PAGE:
I would still be annoyed, but that's probably all I would be. As it happens, though, the Offended Masses aren't merely sensitive -- they're dishonest.

These controversies come and go and people move on to the next one within hours, sometimes minutes, sometimes seconds. That's all it takes to read a story about someone doing or saying something offensive, send out an outraged Tweet or comment on the subject, and quickly continue along to the next slab of raw Outrage Meat.

It's all a show. Nobody cares. That's why there's never really any reason for the the Villain of the Moment to issue his formal apology and beg for forgiveness from people who don't actually give a crap. Wait it out for a day or two and everyone will forget. They always do.

Meanwhile, there are real outrages happening on the planet. There are actual travesties and atrocities occurring, ones in which anger would be an appropriate response.  One example is the ongoing genocide of religious minorities in the Middle East and North Africa. There's something to be profoundly offended by, if you're looking for a new target.

Less important but still genuinely offensive is the fact that a current presidential candidate used the State Department as a personal fundraising mechanism. That's corruption and abuse, right here in our country. Want to be upset about something? There you go.

But the problem is that a true outrage requires our full attention. It may even require action. It can't be condensed into a headline or a Tweet. We have to read into it, analyze it, investigate it. It compels us to think deeply, to focus, to deal with difficult realities. These are things that won't be resolved in 12 minutes, things where you can't "win" by forcing someone to issue an apology and feign remorse.

These are also things that -- especially in the two cases I mentioned -- might challenge our political allegiances and ideological convictions. They might not be terribly useful to us. They might even interfere with whatever political or social agenda we subscribe to.

So the Perpetually Outraged cannot be outraged by these outrages. In fact, outrages are the only things they aren't outraged about. And that's part of the reason why they compensate by scouring the internet for something more easily and comfortably offensive.

They prowl about looking for "transphobia," "microaggressions," and "sexism" because they're bored, and because, like all humans, they feel an innate desire to fight against the injustice in the world. Having disqualified the true injustices, they replace them with a steady onslaught of minor slights and trivial complaints. Righteous indignation builds up in their souls like fluid in the bladder. When it's finally let go, it pours without any sense of proportion, prudence, or justice.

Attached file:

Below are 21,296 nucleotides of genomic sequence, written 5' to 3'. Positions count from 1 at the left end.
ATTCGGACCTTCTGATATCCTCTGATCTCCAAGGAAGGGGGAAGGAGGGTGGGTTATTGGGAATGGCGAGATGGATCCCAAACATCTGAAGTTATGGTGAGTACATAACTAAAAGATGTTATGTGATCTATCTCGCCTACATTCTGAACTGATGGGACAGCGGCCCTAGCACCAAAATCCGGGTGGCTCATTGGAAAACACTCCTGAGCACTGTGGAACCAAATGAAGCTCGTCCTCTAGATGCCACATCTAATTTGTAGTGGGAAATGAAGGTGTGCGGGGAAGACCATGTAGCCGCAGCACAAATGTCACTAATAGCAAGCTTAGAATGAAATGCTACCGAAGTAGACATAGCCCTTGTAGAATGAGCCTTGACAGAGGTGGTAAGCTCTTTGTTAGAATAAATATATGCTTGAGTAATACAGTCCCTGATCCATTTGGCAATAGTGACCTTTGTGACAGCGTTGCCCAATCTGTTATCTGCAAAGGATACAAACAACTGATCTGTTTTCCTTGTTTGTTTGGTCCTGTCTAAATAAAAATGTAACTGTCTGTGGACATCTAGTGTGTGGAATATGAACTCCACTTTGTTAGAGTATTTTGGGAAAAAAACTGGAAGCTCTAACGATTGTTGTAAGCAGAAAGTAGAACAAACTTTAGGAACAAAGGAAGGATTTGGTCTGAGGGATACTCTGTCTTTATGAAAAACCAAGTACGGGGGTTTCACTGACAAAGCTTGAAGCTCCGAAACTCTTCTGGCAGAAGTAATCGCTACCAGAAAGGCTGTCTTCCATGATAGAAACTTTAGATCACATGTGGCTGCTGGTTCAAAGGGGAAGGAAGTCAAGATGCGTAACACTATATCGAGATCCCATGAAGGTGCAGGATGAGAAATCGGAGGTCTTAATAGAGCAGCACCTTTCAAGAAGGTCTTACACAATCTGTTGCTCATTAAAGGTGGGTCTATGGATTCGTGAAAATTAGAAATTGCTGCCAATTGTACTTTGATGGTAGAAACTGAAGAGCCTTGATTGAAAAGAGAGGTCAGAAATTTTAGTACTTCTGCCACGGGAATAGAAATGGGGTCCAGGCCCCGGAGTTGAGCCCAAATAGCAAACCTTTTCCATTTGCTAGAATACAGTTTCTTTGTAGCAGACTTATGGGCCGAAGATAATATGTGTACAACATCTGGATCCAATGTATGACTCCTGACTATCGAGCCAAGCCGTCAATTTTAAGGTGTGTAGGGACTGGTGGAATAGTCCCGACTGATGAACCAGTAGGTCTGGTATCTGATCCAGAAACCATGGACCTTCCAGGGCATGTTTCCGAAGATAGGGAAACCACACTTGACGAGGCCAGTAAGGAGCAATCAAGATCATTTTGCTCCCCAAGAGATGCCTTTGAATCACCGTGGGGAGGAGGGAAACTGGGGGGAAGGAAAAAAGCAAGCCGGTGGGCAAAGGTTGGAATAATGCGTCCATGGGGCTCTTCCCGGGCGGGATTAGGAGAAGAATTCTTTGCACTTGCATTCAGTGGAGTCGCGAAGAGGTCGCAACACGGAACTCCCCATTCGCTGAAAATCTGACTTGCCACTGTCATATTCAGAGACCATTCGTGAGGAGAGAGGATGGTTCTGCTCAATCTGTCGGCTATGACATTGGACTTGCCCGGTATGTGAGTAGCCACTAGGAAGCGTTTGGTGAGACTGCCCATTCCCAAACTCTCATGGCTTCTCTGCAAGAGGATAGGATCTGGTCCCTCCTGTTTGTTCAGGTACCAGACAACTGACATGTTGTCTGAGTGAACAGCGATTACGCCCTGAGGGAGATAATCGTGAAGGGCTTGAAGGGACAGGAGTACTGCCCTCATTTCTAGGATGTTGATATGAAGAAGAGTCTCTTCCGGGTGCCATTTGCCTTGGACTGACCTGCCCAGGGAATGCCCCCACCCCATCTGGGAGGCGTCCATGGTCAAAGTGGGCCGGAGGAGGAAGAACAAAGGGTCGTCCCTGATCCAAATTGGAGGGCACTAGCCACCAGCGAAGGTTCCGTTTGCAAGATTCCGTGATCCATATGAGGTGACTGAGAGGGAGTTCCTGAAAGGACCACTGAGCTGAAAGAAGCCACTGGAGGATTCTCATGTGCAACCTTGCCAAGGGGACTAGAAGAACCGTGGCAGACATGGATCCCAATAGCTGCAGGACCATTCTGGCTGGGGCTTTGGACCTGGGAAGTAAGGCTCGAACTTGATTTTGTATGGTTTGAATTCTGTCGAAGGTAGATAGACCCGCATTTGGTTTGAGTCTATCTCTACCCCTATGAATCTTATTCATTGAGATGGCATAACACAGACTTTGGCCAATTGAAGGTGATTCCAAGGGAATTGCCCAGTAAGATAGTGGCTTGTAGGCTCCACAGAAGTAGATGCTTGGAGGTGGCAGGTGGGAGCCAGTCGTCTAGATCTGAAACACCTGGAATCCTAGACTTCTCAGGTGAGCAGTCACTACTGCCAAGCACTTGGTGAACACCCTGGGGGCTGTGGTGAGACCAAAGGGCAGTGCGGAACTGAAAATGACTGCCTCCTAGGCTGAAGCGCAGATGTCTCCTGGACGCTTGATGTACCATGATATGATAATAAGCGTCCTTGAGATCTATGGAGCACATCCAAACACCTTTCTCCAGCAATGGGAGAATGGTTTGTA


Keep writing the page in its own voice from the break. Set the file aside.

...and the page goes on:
Choosing to ignore the substantive barbarities of our time, they're forced to take a quantity-over-quality approach, and each of these petty issues receives all of the fury and exasperation that should have been delegated to the real horrors.

That's what this is all about. The Perpetually Outraged are perpetually outraged because they're not outraged. This also explains how we could be at once the most apathetic and the most easily offended society in the history of the world. Looked at on the surface, those two characteristics seem contradictory, but it turns out that they go hand-in-hand.

It's a bad situation, and quite aggravating for someone in my line of work.

But the good news is that if you ever find yourself on the receiving end up this petty outrage, you don't have to worry about it. People will say the angriest, most ferocious things you can imagine. They will tell you to kill yourself, they will promise to destroy your life, they will  call you the Devil and Hitler and Darth Vader all rolled into one. The rage will be relentless and, to the uninitiated, kind of scary.

And then it will stop.

It always stops.

That person who unleashed that vulgar tirade and told you to jump in front of a train and burn in Hell? He doesn't care. He's pretending. He's probably said that to 14 different people today (all anonymous on the internet, of course, because he's a coward).

Just wait it out. It will go away. It always does.

And when it does, the next step is to pray that maybe one day America will wake up and find the virtue and energy to heap its righteous scorn somewhere more deserving of it.

I don't think that will happen anytime soon, but I can dream, can't I?

TheBlaze contributor channel supports an open discourse on a range of views. The opinions expressed in this channel are solely those of each individual author.